More than 600 people filled Citadel High School’s Spatz Theatre on September 30, 2014 to participate in the first of a series of free public forums to discuss improving Canada’s healthcare system.

Sponsored in part by the QEII Foundation, the Now or Never: Innovation in Health Care series aims to start a conversation to improve health care for Atlantic Canadians.

The first keynote speaker was Dr. Danielle Martin, an Ontario physician known for defending Canada’s healthcare system at a U.S. subcommittee hearing last March.

The advocate for Canada’s publicly funded healthcare system delivered her talk, “Transforming Health Care: Three Big Ideas” to an appreciative and engaged audience.

“We can’t build our system on ideas that sound good or seem to make sense, we have to actually be willing to examine all of the available data, here and internationally, so that we can separate fact from fiction and failure from success,” Dr. Martin said in her opening statement.

Dr. Martin broke down three ideas that would help address the challenges of cost, quality and access. She did this by weaving in stories of real Canadian patients who would be positively impacted by each of those ideas.

“They are not my ideas, I want to be clear, but they are well formulated, they are based on good evidence and in my view they meet the key tests for delivering on the promise of Medicare,” she said.

The first idea, ‘20 drugs to save a nation,’ revolves around a national drug program that would fund 20 prescription drugs currently unavailable via Medicare. The 20 drugs selected would be ones that are used to control common chronic disease like asthma, diabetes and high blood pressure.

The second idea she proposed is called ‘doing more with less.’

“Doing more with less is about improving access to health care for Canadians who need it by reorganizing the way that services are delivered to people,” she said.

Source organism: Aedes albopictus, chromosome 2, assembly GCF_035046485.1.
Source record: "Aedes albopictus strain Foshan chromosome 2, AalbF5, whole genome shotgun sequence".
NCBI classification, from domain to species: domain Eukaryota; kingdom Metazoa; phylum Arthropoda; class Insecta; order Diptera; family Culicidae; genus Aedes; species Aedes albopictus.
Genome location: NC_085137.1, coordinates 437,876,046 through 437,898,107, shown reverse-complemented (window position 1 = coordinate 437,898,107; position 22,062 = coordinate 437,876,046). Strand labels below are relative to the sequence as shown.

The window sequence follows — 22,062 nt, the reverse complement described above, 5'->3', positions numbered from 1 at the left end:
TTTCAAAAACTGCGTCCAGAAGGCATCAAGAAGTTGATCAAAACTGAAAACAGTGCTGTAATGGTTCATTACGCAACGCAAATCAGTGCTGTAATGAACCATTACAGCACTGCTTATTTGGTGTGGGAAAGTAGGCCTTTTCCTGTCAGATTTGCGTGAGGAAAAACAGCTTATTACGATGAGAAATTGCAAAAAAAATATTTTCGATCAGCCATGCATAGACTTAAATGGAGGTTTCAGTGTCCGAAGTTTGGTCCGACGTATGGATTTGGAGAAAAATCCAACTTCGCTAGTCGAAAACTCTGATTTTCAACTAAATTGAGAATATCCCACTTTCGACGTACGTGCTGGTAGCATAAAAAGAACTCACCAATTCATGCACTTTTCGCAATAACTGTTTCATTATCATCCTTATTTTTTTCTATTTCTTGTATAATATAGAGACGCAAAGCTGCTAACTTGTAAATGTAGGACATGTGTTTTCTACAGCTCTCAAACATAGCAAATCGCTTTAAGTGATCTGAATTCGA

“We need to start taking the resources that are available to us and using them more intelligently.”

Dr. Martin pointed to applied queuing theory as one innovation that’s not high tech or sophisticated but has proven successful in reducing wait times.

The third big idea, ‘basic income,’ would bring all Canadians up to a decent standard of living using the tax system.

“The evidence is clear. Income is the strongest predictor of health so addressing poverty is one of the most important things we can do to address it,” she said.

If you fall below a certain level after filing your taxes, you could get topped up to a level sufficient to meet basic needs. Dr. Martin said this would be an alternative to costly social assistance programs and would virtually eliminate poverty in Canada.

“If we start to do these three things we will see substantial improvements in the health of Canadians,” she said in conclusion. “We need to take actions that are worthy of Medicare. Let’s go get started. We have a promise to keep.”

Her speech was followed by a panel discussion and many questions from the audience. Panelists included, Dr. Kathleen MacMillan, director, school of nursing, Dalhousie University, Laura Fraser, staff reporter, The Chronicle Herald, Dr. John Sullivan, QEII cardiovascular surgeon, president, Doctors Nova Scotia, Gerry Post, patient and community activist, and Pauline Dakin, CBC’s national health/medical reporter, moderated the event.

“Having a speaker with the ideas, experience and profile of Dr. Martin to begin our series is very exciting,” said Dr. Patrick McGrath, vice-president of research, innovation and knowledge translation at the IWK Health Centre and Capital Health. “Her transformative ideas will set the tone for future events as we engage in a dialogue about health care with Nova Scotians.”

Plans for the second Innovation in Health Care forum are underway now.